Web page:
May 7, 2021Abstract: In the late 1800s, two groups of Sámi people came to Alaska to teach reindeer herding to Alaska Native peoples. Thus, they became entangled with colonization and cultural assimilation schemes of the U.S. government. The immigrants’ contribution to the development of reindeer herding, as well as their experiences as Indigenous and colonized people, has not been fully addressed in the literature regarding reindeer herding in Alaska. The proposed research sheds light on the little-known stories of Sámi reindeer herders in Alaska by examining archival and bureaucratic materials and through photographic elicitation fieldwork in Alaska and northern Fennoscandia. A main objective is to build a nuanced understanding of the colonial encounters between the Alaska Sámi and the Native and non-Indigenous peoples who were involved in the Alaska Reindeer Project (ARP). In contrast to earlier essentializing narratives about the Alaska Sámi, this research focuses on their lived experiences within a nexus of colonial encounters. Methodologically, it applies the New Rhetoric textual analysis framework onto written materials to elucidate the cultures of colonialism. An important aspect of the research is its collaborative dimension: Preliminary findings as well as archival photographs will be discussed with Sámi local knowledge experts in Guovdageaidnu (Kautokeino), Norway, during fieldwork. Along similar lines, another objective is to share the archival materials that are examined in the context of this research with contemporary Sámi communities.
April, 16, 2021Dr. Cramb of the UAF Department of Anthropology received a 2021 URSA ITE award for his proposal titled Zooarchaeology Teaching Collection Improvement and Database Integration. The funding for this award will be used to purchase new curation materials for the skeletal comparative collection housed in Bunnell 408 and to integrate the collection into the Arctos online database management system. The collection of hundreds of comparative animal skeletons housed in the Zooarchaeology Laboratory is used to train students to correctly identify animal bones found at archaeological sites. The end goal of this project is to improve the accessibility of the collection for students and researchers. The integration with Arctos, a large international online database for cultural, biological, and archaeological collections, will allow students and other researchers to browse the collection remotely and to easily find, access, and engage with specimens in the physical collection. This will improve the teaching and research capabilities of the lab.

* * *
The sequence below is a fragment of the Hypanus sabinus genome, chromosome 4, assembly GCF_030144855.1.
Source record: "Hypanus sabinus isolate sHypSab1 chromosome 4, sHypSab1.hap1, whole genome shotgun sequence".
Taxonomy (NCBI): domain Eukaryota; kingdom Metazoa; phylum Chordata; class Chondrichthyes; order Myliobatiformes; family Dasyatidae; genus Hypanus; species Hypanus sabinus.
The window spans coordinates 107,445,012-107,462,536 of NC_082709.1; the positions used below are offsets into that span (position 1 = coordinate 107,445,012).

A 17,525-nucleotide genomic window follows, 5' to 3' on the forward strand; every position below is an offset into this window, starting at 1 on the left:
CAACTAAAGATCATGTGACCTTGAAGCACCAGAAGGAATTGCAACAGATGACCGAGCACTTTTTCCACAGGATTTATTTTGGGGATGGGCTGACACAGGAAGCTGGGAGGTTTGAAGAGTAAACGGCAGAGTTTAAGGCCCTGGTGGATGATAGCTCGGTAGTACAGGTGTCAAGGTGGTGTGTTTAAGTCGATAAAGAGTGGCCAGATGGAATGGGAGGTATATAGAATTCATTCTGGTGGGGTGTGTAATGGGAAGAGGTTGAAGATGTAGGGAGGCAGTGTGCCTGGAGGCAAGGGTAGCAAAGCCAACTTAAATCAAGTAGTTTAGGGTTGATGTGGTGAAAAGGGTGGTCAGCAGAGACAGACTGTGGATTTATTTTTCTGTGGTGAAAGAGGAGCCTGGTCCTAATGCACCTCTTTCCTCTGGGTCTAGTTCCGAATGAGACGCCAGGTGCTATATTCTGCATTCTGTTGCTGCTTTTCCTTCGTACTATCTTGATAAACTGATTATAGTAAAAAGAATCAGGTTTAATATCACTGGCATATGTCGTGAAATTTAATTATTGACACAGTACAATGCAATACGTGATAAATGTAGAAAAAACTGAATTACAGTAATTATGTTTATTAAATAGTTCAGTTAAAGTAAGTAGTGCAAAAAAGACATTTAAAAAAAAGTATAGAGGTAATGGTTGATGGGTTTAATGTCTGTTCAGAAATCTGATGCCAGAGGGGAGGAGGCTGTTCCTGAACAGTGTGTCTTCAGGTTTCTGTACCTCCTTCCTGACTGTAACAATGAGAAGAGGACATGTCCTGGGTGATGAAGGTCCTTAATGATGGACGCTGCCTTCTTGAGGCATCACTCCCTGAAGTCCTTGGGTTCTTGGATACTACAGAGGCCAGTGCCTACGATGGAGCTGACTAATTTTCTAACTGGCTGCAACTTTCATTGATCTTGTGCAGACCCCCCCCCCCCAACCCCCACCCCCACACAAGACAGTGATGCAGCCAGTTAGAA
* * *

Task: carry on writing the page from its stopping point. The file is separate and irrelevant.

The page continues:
April 13thDr. Elaine Drew is the recipient of the UAF Honors College's 2021 Robert Piacenza Excellence in Teaching Award! The award is facilitated through a process driven by the Honors Student Advisory Council, and the awardee is selected based upon student testimonials. We are swelling with pride in congratulating our esteemed colleague on this well-deserved recognition! We are also pleased to share these photos of Dr. Drew and her students at the Medical Anthropology Lab she has established at UAF; at the session on undergraduate research she led at the 2020 meeting of the Alaska Anthropological Association; as a guest of the student-run KSUA Speaking of Anthropology show; and hosting a raffle at the celebration of the World Anthropology Day. Congratulations, Elaine! Thank you for all you do as a mentor, scholar, and caring generous contributor to the life of the UAF Anthropology Department.